We clarify changes to the rules - that's a relief
Research & Development (R&D ) relief has been one of the most generous tax reliefs available to companies for many years now, and with the exception of small changes in the rates the rules have remained fairly consistent. However, there have been a few changes announced in recent budgets, with big changes announced in the 2022 autumn statement.
Given the widely reported abuse of R&D relief it is no surprise that the government have sought to tighten the rules and limit the generosity of the scheme. This is clearly an area of focus for them at the moment so it’s important to ensure that claims are as robust as possible.
The more “experienced” reader may remember that R&D tax credits were originally subject to a PAYE cap which was removed in 2012 – a new version of the cap has been reinstated for periods starting on or after 1 April 2021. The tax credit that a SME can claim is restricted to £20,000 plus 300% of its total PAYE and NI contributions liability for the period. Therefore, this will not impact companies who undertake R&D in-house but may limit the repayable tax credits of companies who subcontract their R&D.
Focus on UK activity
For accounting periods starting on or after 1 April 2023 HMRC have further restricted relief for outsourced R&D activities; costs relating to subcontractors or externally provided workers will not be qualifying expenditure unless the work took place in the UK. There is an exception for overseas work which is necessary due to geographical, environmental, or social conditions not present or replicable in the UK, but this will not include cost of the work or availability of workers.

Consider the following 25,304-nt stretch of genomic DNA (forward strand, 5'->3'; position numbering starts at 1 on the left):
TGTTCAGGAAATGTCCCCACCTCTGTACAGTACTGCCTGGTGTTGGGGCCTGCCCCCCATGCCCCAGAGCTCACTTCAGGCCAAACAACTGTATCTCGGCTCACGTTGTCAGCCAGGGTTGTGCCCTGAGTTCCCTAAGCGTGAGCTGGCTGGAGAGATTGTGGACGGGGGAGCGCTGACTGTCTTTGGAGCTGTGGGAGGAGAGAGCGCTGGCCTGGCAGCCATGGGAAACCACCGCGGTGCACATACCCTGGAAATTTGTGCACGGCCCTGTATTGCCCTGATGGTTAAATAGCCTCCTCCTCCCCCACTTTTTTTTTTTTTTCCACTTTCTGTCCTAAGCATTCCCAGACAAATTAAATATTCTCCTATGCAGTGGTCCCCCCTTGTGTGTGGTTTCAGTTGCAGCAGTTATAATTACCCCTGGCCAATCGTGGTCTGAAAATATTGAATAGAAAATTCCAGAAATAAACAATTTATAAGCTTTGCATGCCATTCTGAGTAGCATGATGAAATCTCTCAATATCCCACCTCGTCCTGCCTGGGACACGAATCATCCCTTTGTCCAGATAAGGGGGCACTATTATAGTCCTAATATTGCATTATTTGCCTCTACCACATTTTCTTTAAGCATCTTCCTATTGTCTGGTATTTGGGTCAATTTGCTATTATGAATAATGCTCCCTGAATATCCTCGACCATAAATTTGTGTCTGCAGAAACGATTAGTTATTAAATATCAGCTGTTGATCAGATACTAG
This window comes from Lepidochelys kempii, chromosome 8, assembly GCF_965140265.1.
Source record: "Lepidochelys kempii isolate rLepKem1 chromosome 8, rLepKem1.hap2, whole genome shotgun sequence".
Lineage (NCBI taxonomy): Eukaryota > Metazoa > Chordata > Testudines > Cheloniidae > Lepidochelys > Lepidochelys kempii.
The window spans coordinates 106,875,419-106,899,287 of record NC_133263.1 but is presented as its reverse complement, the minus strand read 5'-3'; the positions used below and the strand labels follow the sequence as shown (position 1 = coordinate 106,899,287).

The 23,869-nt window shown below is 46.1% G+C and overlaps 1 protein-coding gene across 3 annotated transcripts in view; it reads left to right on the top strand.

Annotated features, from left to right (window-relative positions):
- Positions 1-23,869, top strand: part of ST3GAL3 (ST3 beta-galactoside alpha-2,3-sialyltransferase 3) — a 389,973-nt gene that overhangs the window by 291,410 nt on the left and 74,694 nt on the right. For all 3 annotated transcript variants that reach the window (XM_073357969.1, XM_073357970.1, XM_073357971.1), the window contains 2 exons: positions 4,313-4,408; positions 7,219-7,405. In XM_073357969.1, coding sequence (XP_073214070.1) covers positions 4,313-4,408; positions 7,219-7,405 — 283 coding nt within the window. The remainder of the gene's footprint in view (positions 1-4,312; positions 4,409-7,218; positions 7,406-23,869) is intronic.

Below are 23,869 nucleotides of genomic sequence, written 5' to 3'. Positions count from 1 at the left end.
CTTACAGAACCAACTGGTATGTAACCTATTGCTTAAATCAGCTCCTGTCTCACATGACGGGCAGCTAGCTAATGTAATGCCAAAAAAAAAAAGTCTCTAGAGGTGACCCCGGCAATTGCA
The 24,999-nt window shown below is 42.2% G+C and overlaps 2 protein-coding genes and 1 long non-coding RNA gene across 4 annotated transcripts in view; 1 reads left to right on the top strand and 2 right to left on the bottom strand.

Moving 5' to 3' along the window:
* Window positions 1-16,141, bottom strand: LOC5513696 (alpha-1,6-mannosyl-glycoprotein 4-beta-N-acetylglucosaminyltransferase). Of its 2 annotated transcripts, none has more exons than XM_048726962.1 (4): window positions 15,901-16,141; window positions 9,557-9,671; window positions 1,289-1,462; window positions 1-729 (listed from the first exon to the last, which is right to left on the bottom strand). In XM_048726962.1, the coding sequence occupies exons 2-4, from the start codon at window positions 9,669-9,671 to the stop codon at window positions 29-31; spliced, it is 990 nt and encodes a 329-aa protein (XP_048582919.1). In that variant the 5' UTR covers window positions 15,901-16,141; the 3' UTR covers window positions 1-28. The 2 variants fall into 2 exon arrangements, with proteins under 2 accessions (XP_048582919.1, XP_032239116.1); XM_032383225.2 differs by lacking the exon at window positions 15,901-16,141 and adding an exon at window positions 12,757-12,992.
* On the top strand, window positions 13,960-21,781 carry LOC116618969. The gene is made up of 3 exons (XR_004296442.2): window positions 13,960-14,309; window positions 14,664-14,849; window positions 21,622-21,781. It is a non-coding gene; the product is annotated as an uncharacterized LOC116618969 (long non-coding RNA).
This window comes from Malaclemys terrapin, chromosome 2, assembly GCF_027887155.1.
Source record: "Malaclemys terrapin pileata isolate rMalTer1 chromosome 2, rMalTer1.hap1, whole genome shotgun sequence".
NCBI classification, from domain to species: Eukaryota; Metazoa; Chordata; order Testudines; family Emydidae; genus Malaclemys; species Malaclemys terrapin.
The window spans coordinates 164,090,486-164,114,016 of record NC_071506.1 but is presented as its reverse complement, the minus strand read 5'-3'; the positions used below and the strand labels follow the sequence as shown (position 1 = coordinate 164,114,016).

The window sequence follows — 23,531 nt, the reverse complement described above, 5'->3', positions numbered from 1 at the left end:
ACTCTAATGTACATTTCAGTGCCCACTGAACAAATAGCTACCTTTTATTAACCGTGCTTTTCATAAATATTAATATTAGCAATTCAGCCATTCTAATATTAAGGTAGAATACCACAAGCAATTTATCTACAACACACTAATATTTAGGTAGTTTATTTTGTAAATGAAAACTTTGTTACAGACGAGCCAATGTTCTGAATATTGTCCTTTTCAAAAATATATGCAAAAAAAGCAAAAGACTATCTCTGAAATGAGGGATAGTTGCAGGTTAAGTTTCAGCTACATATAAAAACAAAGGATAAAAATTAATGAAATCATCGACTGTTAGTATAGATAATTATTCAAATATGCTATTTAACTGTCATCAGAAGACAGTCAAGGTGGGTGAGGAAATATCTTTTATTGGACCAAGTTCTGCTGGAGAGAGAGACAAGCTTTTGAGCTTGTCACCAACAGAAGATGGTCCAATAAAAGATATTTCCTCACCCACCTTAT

As intended, this will significantly reduce the claims of companies who have outsourced their R&D to countries with cheaper labour rates, but it will also impact companies with an internationally mobile workforce, which is increasingly common following the move to home working during the Covid pandemic.
Inclusion of data costs
The fact that data and cloud computing costs are not included as qualifying expenditure for R&D claims often comes as an unpleasant surprise to our technology clients, so it was great to hear that the government will bring these costs within scope of the relief for accounting periods starting on or after 1 April 2023. The following types of expenses have been added to the “software or consumable items” category of qualifying expenditure: